Directed by: Rupert Sanders
Premise: An adaptation of the comic book. In a futuristic Japan, cybernetic body enhancements have become commonplace. Major (Scarlett Johansson) has her brain implanted into a mechanical body and she fights crime and corruption but starts to question her identity.
What Works: Ghost in the Shell is adapted from a manga comic book. The manga look doesn’t necessarily translate well into live action but it’s done well here. Whatever its other faults, Ghost in the Shell is a beautifully made film. The story takes place in a Blade Runner-esque metropolis that is full of detail. The cityscapes combine a digital sheen with an organic grit that makes the setting credible. The way the film visualizes the melding of human bodies and cybernetic implants is also done well. The makeup effects look practical instead of conspicuous in the used future style of Star Wars and Alien and the combination of physical and digital effects is quite seamless. There are other exceptional images in Ghost in the Shell, some that tread into abstraction and visualize the character’s struggles with her identity. It is unusual to see this kind of arthouse imagery in a Hollywood tentpole film and so Ghost in the Shell achieves some distinction in today’s comic book movie marketplace.
What Doesn’t: A lot of the visual flair of Ghost in the Shell is derived directly from its source material. In fact, the 2017 version of Ghost in the Shell is virtually the same as the 1995 animated movie. But despite being longer than its predecessor, 2017’s Ghost in the Shell skips through a lot of the subtle details that gave texture and personality to the previous iteration. This film adds very little to the material and like Disney’s live action remake of Beauty and the Beast this version of Ghost in the Shell is artistically redundant. This film is plagued by familiarity in another way. Ghost in the Shell faces a similar problem as 2012’s John Carter, an adaptation of Edgar Rice Burroughs’ novel A Princess of Mars. By the time Burroughs’ book got a proper movie adaptation it had been imitated and ripped off so often that the 2012 film played as a string of clichés. This is also the case with Ghost in the Shell. The influence of the manga comic and the 1995 film are apparent in movies such as The Matrix and A.I. Artificial Intelligence and very little of 2017’s Ghost in the Shell feels fresh or original. In this regard, the filmmakers don’t do themselves any favors. The story and its premise offer a lot of possibilities for innovation and creativity as the film deals with philosophical issues like the mind-body problem, free will, and humanity’s relationship with technology, as well as political issues like the corruption of public services by the influence of corporate interests. Ghost in the Shell touches upon these ideas but it does not deal with them in a meaningful way. The film does feature a diverse cast that, given the themes of identity, could have interesting implications but those matters aren’t addressed at all. The failure to innovate wouldn’t be so bad if Ghost in the Shell was entertaining but the movie is boring. The film intends to be an existential exploration wrapped up in a shoot-‘em-up sci-fi action movie but it doesn’t succeed on either front. Major, played by Scarlett Johansson, goes through an identity crisis but the film never finds any drama in it. Part of the problem is Johansson’s performance. She plays a cyborg who gradually discovers her humanity but Johansson is so flat and monotonous that she’s never accessible as a character. The conspiracy plotline isn’t very interesting either. The action sequences are never more than adequate and the story is muddled. The movie has no momentum. It isn’t building toward anything; there’s a big set piece at the end but nothing is won, lost, or affirmed.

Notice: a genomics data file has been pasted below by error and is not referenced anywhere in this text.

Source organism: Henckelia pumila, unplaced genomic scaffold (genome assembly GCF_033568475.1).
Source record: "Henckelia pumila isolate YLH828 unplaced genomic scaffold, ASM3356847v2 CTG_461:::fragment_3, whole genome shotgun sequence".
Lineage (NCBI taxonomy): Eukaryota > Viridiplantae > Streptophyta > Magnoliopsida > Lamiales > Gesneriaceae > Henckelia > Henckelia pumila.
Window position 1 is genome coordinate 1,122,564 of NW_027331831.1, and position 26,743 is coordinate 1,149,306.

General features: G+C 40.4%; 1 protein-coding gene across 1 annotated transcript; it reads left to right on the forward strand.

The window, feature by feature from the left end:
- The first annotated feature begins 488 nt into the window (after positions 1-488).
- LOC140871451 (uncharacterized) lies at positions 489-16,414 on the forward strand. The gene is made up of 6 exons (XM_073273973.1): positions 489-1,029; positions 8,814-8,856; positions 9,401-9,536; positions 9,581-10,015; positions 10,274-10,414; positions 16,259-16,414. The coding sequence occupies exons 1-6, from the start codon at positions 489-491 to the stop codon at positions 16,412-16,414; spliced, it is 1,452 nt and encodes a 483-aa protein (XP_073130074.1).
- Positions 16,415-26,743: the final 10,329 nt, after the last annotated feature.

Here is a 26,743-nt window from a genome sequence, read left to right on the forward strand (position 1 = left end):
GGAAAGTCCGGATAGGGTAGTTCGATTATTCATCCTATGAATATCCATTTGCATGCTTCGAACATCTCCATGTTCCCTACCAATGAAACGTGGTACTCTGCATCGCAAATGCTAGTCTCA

Bottom Line: Ghost in the Shell is a mediocre sci-fi action picture. It’s a hollow imitation of its source material that doesn’t provide any insight into the ideas that it courts and the movie is nothing more than a bland action picture.
Episode: #642 (April 9, 2017)